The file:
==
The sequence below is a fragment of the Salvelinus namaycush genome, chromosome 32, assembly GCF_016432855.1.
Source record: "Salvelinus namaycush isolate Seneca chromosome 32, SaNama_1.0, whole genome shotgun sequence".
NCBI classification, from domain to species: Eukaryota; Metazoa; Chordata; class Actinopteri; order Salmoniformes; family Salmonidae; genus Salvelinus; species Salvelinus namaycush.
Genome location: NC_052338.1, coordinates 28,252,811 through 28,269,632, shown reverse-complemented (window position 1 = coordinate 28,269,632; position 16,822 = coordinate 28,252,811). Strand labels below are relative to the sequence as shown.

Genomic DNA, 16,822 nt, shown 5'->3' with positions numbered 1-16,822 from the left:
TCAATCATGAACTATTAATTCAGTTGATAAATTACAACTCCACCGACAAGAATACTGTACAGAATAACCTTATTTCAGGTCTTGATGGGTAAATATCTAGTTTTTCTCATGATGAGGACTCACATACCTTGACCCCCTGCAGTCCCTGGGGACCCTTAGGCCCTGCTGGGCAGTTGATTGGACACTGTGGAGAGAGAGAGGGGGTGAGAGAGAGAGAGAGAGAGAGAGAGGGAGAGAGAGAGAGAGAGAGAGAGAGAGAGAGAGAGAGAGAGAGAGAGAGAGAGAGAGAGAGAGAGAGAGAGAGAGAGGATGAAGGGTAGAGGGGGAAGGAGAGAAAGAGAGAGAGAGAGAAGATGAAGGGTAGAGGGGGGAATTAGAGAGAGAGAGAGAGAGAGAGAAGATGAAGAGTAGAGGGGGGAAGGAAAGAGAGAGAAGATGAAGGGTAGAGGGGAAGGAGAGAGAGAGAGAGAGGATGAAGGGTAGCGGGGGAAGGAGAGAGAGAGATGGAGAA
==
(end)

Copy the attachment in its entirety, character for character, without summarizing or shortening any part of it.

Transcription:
The sequence below is a fragment of the Salvelinus namaycush genome, chromosome 32, assembly GCF_016432855.1.
Source record: "Salvelinus namaycush isolate Seneca chromosome 32, SaNama_1.0, whole genome shotgun sequence".
NCBI classification, from domain to species: Eukaryota; Metazoa; Chordata; class Actinopteri; order Salmoniformes; family Salmonidae; genus Salvelinus; species Salvelinus namaycush.
Genome location: NC_052338.1, coordinates 28,252,811 through 28,269,632, shown reverse-complemented (window position 1 = coordinate 28,269,632; position 16,822 = coordinate 28,252,811). Strand labels below are relative to the sequence as shown.

Genomic DNA, 16,822 nt, shown 5'->3' with positions numbered 1-16,822 from the left:
TCAATCATGAACTATTAATTCAGTTGATAAATTACAACTCCACCGACAAGAATACTGTACAGAATAACCTTATTTCAGGTCTTGATGGGTAAATATCTAGTTTTTCTCATGATGAGGACTCACATACCTTGACCCCCTGCAGTCCCTGGGGACCCTTAGGCCCTGCTGGGCAGTTGATTGGACACTGTGGAGAGAGAGAGGGGGTGAGAGAGAGAGAGAGAGAGAGAGAGGGAGAGAGAGAGAGAGAGAGAGAGAGAGAGAGAGAGAGAGAGAGAGAGAGAGAGAGAGAGAGAGAGAGAGAGAGAGAGGATGAAGGGTAGAGGGGGAAGGAGAGAAAGAGAGAGAGAGAGAAGATGAAGGGTAGAGGGGGGAATTAGAGAGAGAGAGAGAGAGAGAGAAGATGAAGAGTAGAGGGGGGAAGGAAAGAGAGAGAAGATGAAGGGTAGAGGGGAAGGAGAGAGAGAGAGAGAGGATGAAGGGTAGCGGGGGAAGGAGAGAGAGAGATGGAGAA